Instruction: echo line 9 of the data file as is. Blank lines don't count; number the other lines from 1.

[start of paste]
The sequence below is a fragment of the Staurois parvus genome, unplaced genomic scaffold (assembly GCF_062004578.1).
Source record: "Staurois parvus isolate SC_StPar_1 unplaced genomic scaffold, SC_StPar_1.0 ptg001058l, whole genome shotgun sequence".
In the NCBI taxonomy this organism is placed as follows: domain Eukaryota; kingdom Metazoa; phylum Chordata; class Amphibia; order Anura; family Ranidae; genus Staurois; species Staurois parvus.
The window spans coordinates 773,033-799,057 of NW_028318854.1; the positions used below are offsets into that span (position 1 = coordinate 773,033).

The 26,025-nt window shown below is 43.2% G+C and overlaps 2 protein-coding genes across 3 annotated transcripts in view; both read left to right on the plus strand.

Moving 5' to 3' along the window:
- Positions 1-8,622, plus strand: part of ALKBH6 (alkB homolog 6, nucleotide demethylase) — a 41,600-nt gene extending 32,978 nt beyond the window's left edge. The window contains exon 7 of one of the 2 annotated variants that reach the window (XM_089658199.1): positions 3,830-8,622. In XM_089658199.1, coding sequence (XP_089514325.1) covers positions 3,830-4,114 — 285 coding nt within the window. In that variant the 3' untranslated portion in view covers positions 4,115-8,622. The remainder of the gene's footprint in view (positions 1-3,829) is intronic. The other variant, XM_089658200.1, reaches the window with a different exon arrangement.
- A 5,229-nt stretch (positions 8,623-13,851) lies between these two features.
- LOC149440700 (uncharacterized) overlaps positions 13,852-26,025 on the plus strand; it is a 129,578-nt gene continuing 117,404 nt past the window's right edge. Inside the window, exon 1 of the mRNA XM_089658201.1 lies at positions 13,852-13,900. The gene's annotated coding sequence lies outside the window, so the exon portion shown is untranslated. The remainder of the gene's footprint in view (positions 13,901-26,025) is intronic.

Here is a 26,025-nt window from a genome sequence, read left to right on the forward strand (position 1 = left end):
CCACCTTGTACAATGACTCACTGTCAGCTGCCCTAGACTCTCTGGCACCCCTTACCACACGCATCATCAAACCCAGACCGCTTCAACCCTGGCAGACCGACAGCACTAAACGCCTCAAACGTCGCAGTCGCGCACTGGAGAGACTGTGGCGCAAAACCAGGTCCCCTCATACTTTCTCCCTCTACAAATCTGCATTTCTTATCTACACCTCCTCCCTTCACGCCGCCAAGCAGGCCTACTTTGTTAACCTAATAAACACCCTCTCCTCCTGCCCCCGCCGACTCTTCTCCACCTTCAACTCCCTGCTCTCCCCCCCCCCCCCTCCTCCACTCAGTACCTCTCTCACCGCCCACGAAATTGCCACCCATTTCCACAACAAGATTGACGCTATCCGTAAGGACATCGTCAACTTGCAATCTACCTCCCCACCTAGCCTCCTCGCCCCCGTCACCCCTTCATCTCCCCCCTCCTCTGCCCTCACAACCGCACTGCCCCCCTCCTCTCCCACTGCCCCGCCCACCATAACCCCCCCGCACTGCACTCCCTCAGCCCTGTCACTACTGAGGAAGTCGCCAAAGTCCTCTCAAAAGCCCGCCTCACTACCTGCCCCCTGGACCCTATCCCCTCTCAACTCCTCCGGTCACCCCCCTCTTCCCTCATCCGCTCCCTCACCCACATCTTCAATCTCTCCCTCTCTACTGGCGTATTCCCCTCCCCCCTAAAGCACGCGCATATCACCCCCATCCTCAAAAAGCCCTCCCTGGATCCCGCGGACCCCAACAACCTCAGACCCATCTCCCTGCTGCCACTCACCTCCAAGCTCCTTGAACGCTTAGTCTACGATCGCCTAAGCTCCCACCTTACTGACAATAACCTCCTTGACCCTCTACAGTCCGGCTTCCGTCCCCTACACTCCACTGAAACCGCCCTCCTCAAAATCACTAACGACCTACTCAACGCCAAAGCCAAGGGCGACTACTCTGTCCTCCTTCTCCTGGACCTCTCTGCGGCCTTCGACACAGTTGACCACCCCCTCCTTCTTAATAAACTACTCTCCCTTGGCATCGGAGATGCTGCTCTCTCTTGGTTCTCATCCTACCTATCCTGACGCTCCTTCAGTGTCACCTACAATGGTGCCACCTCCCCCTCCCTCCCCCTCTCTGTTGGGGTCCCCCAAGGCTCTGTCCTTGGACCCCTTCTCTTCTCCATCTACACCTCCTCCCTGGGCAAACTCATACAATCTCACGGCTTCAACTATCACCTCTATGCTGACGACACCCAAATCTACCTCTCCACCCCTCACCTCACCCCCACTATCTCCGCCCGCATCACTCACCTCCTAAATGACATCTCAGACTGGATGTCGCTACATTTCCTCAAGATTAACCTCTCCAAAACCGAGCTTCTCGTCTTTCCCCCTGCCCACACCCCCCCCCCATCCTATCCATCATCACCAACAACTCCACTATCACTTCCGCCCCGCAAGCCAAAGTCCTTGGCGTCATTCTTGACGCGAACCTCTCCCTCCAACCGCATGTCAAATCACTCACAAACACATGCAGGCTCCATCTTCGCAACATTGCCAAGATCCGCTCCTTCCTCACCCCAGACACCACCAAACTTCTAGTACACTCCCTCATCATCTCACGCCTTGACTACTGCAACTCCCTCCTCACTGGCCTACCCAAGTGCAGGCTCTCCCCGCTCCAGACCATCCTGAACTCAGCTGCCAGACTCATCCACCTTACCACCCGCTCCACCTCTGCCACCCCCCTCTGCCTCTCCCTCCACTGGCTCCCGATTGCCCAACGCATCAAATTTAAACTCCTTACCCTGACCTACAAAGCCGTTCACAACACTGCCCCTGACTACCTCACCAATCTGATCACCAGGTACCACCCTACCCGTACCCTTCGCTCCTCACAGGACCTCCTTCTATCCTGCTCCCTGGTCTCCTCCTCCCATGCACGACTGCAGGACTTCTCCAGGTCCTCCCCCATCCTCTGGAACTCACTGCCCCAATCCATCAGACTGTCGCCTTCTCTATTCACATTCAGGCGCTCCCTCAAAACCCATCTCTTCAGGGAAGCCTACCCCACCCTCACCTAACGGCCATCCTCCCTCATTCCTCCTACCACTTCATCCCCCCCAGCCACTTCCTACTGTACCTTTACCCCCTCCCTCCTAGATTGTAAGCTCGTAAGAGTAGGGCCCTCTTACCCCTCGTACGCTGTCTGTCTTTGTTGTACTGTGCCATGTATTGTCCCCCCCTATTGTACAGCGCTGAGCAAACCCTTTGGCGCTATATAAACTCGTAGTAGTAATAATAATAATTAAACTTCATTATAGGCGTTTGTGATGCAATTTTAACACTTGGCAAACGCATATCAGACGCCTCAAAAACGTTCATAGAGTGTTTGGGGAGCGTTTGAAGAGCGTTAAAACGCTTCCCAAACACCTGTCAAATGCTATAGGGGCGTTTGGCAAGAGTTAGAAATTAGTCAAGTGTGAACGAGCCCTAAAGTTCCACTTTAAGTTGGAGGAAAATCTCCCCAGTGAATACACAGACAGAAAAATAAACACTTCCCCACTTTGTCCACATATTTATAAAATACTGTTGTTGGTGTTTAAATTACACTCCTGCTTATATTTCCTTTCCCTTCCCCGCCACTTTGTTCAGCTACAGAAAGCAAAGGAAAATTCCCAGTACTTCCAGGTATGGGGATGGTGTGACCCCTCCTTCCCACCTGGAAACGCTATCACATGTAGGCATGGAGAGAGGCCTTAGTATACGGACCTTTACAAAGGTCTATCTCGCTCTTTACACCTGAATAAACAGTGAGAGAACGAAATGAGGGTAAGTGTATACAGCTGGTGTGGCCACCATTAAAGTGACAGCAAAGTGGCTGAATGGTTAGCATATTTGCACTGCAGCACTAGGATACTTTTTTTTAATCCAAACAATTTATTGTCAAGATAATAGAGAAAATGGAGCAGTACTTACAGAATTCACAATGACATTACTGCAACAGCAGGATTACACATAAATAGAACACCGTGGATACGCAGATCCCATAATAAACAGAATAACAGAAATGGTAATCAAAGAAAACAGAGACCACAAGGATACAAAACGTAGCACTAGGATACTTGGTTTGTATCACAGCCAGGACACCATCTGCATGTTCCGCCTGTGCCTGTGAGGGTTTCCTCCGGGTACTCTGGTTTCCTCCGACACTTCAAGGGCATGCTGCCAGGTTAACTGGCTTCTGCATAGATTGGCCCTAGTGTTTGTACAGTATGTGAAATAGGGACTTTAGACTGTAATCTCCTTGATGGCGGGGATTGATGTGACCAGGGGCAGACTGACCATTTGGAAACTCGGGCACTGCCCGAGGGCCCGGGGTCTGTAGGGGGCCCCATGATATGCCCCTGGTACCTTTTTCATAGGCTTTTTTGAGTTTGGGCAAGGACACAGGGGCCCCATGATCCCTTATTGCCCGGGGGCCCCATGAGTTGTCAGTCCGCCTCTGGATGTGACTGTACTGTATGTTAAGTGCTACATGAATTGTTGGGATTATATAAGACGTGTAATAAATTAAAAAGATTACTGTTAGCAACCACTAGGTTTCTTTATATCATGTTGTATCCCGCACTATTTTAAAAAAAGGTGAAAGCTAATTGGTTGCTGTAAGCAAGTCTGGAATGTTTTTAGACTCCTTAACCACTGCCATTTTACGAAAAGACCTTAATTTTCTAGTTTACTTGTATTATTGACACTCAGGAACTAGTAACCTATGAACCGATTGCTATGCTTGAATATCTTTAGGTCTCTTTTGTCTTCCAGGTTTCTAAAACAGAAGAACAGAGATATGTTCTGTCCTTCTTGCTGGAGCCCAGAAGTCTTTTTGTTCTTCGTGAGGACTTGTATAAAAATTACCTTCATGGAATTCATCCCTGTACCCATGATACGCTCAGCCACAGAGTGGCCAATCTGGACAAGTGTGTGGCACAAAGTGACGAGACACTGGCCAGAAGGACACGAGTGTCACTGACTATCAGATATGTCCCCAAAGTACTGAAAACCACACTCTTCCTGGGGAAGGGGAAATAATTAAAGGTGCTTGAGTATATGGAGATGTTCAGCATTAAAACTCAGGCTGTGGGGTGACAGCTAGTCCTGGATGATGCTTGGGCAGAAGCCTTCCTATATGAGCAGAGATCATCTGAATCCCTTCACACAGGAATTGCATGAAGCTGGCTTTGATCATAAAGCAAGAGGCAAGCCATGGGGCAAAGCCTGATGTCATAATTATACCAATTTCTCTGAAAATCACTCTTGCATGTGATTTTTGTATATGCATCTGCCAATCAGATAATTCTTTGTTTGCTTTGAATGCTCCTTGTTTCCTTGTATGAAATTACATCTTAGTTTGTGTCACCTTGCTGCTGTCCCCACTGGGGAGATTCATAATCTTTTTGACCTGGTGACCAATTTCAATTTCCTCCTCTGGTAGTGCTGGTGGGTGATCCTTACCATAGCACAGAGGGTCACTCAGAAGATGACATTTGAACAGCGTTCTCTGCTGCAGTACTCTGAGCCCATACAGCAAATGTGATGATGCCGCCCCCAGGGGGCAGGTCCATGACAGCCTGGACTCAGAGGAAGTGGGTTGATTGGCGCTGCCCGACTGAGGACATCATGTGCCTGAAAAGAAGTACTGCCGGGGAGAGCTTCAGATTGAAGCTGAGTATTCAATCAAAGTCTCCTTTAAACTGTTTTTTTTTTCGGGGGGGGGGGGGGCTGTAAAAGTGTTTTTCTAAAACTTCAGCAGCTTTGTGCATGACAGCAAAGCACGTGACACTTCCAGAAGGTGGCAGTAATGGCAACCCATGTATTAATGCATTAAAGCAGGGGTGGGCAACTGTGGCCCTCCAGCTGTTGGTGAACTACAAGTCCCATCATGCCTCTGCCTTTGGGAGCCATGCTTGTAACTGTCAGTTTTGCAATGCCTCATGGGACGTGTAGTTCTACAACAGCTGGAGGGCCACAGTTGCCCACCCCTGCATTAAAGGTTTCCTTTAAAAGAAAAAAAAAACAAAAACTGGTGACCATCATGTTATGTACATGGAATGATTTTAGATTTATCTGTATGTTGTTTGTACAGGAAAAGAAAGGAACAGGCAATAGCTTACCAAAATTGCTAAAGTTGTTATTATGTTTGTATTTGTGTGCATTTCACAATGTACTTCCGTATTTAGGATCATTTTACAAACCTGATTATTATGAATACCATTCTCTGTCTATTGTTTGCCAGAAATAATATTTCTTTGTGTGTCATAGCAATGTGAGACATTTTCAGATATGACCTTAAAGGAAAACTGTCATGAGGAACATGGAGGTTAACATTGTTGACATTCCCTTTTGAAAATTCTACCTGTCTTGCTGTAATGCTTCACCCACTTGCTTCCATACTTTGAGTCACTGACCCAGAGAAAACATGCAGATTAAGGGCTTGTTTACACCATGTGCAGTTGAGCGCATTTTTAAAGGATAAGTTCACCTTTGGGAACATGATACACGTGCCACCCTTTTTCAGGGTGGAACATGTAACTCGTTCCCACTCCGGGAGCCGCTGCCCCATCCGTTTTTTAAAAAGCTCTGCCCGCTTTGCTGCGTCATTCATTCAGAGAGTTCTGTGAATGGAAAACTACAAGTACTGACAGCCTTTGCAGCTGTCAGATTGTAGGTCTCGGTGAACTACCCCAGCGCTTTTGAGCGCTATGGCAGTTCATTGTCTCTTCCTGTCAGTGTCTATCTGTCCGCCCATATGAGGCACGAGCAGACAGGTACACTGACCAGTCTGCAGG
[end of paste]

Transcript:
- LOC149440700 (uncharacterized) overlaps positions 13,852-26,025 on the plus strand; it is a 129,578-nt gene continuing 117,404 nt past the window's right edge. Inside the window, exon 1 of the mRNA XM_089658201.1 lies at positions 13,852-13,900. The gene's annotated coding sequence lies outside the window, so the exon portion shown is untranslated. The remainder of the gene's footprint in view (positions 13,901-26,025) is intronic.